The Hawks’ Philips Arena is shown in 2014. (Katie Darby/Invision/AP)

A former staffer for the Atlanta Hawks filed a lawsuit against the team, accusing it of engaging in a pattern of discrimination against white employees.

Margo Kline, who worked as a community development coordinator for the team, filed her suit Friday in a U.S. District Court in Atlanta. She said she was fired in March 2017 after five years with the Hawks, and she subsequently filed a charge of race and sex discrimination and retaliation with the Equal Employment Opportunity Commission, which in December gave her a notice of a right to sue.

Kline singled out a supervisor of hers, Hawks external affairs director David Lee, who she described as “a black male,” for promoting “a culture of discrimination against white individuals.” In her lawsuit, Kline accused Lee of the following:

  • “Being dismissive and exclusionary” toward white employees, particularly white women.
  • “Making jokes about white culture.”
  • “Making it clear that he wanted to hire black individuals” and not “white females” when vacancies arose in his department.
  • “Expecting and requiring more of white individuals, especially white females,” than black employees under his supervision.
  • “Promoting and hiring less qualified black individuals” over white people, particularly white women.
  • Being more apt to “offer raises and promotions” to black employees.

Kline said she was “subjected to retaliation and continued discriminatory treatment” after she complained to the Hawks about “the discriminatory animus and favoritism exhibited by Mr. Lee.” She claimed to have been unfairly scrutinized, had her work credited to others, had key information withheld from her and to have been subjected to “gossiping and speaking negatively about Plaintiff to others in the department, creating an environment where others felt empowered to ridicule and belittle” her.

“We take all claims of discrimination seriously and have performed a thorough review of these baseless claims,” the Hawks said in a statement (via the AJC). “The case was quickly dismissed at the EEOC level. We deny these claims and will vigorously defend against them.”

The lawsuit also contained an account of an alleged discussion Kline had with Lee and the Hawks’ chief diversity and inclusion officer, Nzinga Shaw — who was noted to be “a black female” — at which the latter said that a local HBCU (historically black college and university) had “a group called ‘Blacks for Trump.’ ” Lee was said to have expressed disbelief, saying that “it was probably just a bunch of white people in black face.”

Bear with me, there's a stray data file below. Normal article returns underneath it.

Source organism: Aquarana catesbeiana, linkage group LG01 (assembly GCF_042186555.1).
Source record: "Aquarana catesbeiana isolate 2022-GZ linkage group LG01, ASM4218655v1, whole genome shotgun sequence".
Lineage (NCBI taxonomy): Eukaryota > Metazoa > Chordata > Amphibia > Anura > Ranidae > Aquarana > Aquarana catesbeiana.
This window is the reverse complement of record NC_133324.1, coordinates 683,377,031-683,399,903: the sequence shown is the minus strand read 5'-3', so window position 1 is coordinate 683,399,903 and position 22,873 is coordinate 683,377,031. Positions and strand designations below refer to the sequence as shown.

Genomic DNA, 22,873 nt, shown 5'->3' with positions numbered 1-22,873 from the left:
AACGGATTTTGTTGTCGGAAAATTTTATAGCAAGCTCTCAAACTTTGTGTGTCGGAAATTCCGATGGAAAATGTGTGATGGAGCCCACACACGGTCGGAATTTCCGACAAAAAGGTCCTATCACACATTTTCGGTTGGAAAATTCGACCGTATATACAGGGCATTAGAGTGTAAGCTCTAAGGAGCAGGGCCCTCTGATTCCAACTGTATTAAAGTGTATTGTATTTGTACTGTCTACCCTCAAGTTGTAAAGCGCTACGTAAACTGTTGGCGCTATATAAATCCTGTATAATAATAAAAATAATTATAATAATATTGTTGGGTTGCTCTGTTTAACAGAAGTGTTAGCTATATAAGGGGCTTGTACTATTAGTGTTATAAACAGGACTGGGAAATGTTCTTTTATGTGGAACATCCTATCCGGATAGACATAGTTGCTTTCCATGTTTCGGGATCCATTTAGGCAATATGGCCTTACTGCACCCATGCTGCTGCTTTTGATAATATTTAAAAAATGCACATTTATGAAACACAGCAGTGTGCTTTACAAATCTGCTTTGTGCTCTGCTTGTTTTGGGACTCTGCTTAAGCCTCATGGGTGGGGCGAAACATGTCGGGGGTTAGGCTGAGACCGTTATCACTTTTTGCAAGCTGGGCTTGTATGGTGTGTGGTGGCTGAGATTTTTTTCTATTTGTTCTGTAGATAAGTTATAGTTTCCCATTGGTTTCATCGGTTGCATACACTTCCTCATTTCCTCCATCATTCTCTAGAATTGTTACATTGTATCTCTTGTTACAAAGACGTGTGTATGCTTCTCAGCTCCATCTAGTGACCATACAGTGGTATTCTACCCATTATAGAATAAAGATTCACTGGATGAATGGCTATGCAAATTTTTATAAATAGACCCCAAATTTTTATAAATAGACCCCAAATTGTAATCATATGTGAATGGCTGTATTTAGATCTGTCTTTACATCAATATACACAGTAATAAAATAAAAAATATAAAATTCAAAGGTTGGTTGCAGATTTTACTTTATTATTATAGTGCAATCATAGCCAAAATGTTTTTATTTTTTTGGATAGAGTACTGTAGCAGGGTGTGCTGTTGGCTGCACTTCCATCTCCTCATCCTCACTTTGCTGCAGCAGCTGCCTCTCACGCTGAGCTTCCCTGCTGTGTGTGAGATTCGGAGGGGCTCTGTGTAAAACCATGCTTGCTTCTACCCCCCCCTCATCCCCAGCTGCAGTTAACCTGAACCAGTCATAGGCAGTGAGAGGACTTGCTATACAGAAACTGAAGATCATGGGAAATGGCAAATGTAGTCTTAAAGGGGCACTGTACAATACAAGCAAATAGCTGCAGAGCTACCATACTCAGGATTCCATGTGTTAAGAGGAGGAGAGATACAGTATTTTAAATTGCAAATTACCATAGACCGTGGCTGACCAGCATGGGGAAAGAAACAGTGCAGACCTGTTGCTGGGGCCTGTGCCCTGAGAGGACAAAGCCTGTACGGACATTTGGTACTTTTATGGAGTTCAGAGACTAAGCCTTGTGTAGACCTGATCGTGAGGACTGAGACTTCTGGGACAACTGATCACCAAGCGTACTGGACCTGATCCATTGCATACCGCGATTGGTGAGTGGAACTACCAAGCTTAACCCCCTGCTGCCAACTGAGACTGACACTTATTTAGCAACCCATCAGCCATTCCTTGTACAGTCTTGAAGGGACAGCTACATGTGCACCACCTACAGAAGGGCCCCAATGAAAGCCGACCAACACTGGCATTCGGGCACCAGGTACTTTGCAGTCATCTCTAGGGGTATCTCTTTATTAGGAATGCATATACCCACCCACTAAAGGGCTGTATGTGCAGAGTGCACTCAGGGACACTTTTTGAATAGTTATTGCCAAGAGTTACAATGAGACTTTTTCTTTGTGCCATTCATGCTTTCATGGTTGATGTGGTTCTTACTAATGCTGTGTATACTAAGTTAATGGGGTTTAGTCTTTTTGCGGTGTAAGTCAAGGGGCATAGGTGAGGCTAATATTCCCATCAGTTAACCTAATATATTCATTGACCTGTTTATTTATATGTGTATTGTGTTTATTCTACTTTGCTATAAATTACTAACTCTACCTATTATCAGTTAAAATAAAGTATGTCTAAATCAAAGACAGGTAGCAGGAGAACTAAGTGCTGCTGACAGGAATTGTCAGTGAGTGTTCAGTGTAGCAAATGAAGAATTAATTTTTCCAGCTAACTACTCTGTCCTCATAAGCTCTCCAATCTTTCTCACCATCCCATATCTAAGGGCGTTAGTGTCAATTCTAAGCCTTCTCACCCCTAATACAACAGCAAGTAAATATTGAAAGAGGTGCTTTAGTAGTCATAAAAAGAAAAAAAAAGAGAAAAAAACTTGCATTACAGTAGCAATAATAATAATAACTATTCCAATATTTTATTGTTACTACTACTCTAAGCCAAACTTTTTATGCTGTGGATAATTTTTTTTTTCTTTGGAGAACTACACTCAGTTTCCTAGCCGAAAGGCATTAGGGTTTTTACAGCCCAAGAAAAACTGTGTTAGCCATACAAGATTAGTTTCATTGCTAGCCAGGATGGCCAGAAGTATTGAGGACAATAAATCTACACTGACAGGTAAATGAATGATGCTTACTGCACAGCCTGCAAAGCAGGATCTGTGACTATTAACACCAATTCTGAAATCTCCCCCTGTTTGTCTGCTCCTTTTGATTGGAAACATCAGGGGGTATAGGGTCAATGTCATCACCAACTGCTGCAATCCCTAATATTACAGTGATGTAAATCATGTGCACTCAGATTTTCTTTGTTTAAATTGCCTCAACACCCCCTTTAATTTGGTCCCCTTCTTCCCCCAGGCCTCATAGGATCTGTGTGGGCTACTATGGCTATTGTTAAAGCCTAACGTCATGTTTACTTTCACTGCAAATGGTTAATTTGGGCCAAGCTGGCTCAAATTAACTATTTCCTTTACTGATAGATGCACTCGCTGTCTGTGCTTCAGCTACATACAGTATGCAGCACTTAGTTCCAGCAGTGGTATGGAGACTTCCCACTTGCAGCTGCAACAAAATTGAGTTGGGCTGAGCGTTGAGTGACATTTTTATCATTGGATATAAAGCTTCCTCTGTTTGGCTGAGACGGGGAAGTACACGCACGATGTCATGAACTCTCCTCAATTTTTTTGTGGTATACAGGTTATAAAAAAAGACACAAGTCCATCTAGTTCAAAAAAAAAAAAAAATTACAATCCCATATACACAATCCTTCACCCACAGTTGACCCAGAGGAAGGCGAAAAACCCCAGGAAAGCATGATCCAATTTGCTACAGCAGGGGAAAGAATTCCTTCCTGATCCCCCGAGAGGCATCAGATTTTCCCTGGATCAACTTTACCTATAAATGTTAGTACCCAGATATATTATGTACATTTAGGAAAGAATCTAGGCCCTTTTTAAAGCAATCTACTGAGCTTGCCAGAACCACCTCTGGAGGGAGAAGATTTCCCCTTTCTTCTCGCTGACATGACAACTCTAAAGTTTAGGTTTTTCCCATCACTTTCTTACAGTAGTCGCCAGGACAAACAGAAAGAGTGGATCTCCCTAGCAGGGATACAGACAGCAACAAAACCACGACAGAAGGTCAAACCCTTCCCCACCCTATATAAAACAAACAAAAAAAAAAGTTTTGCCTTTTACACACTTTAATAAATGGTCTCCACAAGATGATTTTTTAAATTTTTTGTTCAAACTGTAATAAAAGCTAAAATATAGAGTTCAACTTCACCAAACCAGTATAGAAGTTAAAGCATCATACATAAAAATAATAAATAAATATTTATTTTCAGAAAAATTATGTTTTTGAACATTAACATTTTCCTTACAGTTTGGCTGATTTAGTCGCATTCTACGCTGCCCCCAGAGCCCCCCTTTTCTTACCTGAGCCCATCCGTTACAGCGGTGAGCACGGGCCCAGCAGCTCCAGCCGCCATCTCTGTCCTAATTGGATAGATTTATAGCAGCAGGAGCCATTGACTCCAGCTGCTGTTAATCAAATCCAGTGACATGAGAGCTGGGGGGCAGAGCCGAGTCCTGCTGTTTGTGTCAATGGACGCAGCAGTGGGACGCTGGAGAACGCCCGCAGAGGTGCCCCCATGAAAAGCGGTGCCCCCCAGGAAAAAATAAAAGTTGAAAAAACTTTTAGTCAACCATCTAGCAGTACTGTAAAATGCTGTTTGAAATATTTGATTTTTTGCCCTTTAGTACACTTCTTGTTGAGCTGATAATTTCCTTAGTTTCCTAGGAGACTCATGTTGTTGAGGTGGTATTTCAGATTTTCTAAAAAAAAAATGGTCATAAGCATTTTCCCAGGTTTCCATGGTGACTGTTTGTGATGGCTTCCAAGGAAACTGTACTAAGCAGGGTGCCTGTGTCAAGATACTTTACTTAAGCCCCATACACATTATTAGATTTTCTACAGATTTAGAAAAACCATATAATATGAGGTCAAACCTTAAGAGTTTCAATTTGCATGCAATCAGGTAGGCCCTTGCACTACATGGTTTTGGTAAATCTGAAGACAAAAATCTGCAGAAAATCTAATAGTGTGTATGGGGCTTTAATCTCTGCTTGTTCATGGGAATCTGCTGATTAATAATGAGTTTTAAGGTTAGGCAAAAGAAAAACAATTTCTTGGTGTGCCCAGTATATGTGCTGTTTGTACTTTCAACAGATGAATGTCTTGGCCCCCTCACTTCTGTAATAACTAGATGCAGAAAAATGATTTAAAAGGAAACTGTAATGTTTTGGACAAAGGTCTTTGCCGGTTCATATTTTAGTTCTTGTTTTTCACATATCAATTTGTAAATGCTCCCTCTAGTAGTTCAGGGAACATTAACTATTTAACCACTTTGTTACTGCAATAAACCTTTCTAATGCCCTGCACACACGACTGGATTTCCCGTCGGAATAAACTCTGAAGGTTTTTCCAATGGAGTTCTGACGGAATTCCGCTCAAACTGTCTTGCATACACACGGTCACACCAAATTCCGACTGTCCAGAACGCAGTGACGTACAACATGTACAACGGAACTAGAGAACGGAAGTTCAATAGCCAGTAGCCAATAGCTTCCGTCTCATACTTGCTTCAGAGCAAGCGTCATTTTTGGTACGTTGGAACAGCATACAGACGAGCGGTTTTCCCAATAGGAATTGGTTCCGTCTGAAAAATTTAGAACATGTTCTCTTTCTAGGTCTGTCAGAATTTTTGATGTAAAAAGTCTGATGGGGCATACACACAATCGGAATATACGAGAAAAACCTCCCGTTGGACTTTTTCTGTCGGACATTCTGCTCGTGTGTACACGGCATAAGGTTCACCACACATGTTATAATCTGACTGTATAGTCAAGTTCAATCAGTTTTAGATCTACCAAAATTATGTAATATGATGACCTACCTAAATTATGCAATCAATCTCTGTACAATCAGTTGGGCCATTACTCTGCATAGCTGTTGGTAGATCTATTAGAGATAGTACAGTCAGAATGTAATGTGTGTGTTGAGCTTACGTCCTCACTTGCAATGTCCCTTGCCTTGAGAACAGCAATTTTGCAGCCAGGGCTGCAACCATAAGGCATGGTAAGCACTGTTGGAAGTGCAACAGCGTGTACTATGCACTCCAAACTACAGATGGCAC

Kline said that Shaw laughed at the remark but later told her it was “ignorant” and added, “That could be a lawsuit!” Shortly after that exchange, Kline asserted, she was asked to a meeting with Shaw and an official from the Hawks’ human resources department, who was also described as “a black female,” at which Kline was given a “final written warning” for “ongoing deficiencies in her conduct and/or performance.” Three weeks later, Kline said, she was fired.

Shaw also came up in a lawsuit filed against the Hawks last year, in which a black man, Samuel R. Hayes, claimed to have been fired based on his race. Hayes also accused the team, in its operation of Atlanta’s Philips Arena, of allowing white performers to routinely bypass security measures that were enforced for black artists.

In response, Shaw said that Hayes was “terminated for poor performance and his claims are baseless.”

Kline asked for punitive damages, recompense for her fees related to her legal action and a jury trial.

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